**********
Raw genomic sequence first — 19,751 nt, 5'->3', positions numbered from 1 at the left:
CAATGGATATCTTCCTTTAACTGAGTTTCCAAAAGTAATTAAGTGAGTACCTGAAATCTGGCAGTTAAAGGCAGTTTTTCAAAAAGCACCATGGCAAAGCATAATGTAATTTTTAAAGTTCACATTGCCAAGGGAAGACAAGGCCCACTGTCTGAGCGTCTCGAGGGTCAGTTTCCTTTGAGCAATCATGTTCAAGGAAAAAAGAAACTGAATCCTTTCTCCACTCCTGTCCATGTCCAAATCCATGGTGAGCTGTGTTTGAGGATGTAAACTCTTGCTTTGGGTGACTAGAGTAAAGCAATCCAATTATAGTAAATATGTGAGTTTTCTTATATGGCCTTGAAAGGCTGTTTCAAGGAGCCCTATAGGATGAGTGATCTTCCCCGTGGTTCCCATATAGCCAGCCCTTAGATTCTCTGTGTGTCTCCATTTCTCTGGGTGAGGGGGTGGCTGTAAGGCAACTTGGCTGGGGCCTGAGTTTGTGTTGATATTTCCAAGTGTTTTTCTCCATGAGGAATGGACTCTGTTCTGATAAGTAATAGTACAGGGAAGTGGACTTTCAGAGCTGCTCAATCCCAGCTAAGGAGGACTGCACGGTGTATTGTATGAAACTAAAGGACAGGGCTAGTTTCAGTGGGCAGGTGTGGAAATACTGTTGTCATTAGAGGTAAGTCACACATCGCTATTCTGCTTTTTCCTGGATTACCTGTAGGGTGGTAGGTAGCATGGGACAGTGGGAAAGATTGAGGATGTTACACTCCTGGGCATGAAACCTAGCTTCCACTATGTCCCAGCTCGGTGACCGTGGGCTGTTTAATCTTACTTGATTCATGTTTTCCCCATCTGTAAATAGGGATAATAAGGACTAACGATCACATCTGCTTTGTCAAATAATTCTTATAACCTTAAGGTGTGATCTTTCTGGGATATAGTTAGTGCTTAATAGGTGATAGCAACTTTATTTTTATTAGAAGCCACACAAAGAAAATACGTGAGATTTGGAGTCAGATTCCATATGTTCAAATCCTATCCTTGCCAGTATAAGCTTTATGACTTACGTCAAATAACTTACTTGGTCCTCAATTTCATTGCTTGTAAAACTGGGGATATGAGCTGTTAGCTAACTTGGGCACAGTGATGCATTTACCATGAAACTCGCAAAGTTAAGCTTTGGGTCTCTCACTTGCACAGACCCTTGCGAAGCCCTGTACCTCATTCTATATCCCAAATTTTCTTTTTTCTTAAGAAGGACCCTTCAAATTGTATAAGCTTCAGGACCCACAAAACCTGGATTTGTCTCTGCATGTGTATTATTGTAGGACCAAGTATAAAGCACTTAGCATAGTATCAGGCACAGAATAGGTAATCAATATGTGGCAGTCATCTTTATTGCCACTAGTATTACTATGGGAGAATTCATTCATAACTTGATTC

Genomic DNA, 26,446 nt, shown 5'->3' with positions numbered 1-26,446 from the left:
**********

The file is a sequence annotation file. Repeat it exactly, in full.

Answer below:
Raw genomic sequence first — 19,751 nt, 5'->3', positions numbered from 1 at the left:
CAATGGATATCTTCCTTTAACTGAGTTTCCAAAAGTAATTAAGTGAGTACCTGAAATCTGGCAGTTAAAGGCAGTTTTTCAAAAAGCACCATGGCAAAGCATAATGTAATTTTTAAAGTTCACATTGCCAAGGGAAGACAAGGCCCACTGTCTGAGCGTCTCGAGGGTCAGTTTCCTTTGAGCAATCATGTTCAAGGAAAAAAGAAACTGAATCCTTTCTCCACTCCTGTCCATGTCCAAATCCATGGTGAGCTGTGTTTGAGGATGTAAACTCTTGCTTTGGGTGACTAGAGTAAAGCAATCCAATTATAGTAAATATGTGAGTTTTCTTATATGGCCTTGAAAGGCTGTTTCAAGGAGCCCTATAGGATGAGTGATCTTCCCCGTGGTTCCCATATAGCCAGCCCTTAGATTCTCTGTGTGTCTCCATTTCTCTGGGTGAGGGGGTGGCTGTAAGGCAACTTGGCTGGGGCCTGAGTTTGTGTTGATATTTCCAAGTGTTTTTCTCCATGAGGAATGGACTCTGTTCTGATAAGTAATAGTACAGGGAAGTGGACTTTCAGAGCTGCTCAATCCCAGCTAAGGAGGACTGCACGGTGTATTGTATGAAACTAAAGGACAGGGCTAGTTTCAGTGGGCAGGTGTGGAAATACTGTTGTCATTAGAGGTAAGTCACACATCGCTATTCTGCTTTTTCCTGGATTACCTGTAGGGTGGTAGGTAGCATGGGACAGTGGGAAAGATTGAGGATGTTACACTCCTGGGCATGAAACCTAGCTTCCACTATGTCCCAGCTCGGTGACCGTGGGCTGTTTAATCTTACTTGATTCATGTTTTCCCCATCTGTAAATAGGGATAATAAGGACTAACGATCACATCTGCTTTGTCAAATAATTCTTATAACCTTAAGGTGTGATCTTTCTGGGATATAGTTAGTGCTTAATAGGTGATAGCAACTTTATTTTTATTAGAAGCCACACAAAGAAAATACGTGAGATTTGGAGTCAGATTCCATATGTTCAAATCCTATCCTTGCCAGTATAAGCTTTATGACTTACGTCAAATAACTTACTTGGTCCTCAATTTCATTGCTTGTAAAACTGGGGATATGAGCTGTTAGCTAACTTGGGCACAGTGATGCATTTACCATGAAACTCGCAAAGTTAAGCTTTGGGTCTCTCACTTGCACAGACCCTTGCGAAGCCCTGTACCTCATTCTATATCCCAAATTTTCTTTTTTCTTAAGAAGGACCCTTCAAATTGTATAAGCTTCAGGACCCACAAAACCTGGATTTGTCTCTGCATGTGTATTATTGTAGGACCAAGTATAAAGCACTTAGCATAGTATCAGGCACAGAATAGGTAATCAATATGTGGCAGTCATCTTTATTGCCACTAGTATTACTATGGGAGAATTCATTCATAACTTGATTC

Genomic DNA, 26,446 nt, shown 5'->3' with positions numbered 1-26,446 from the left: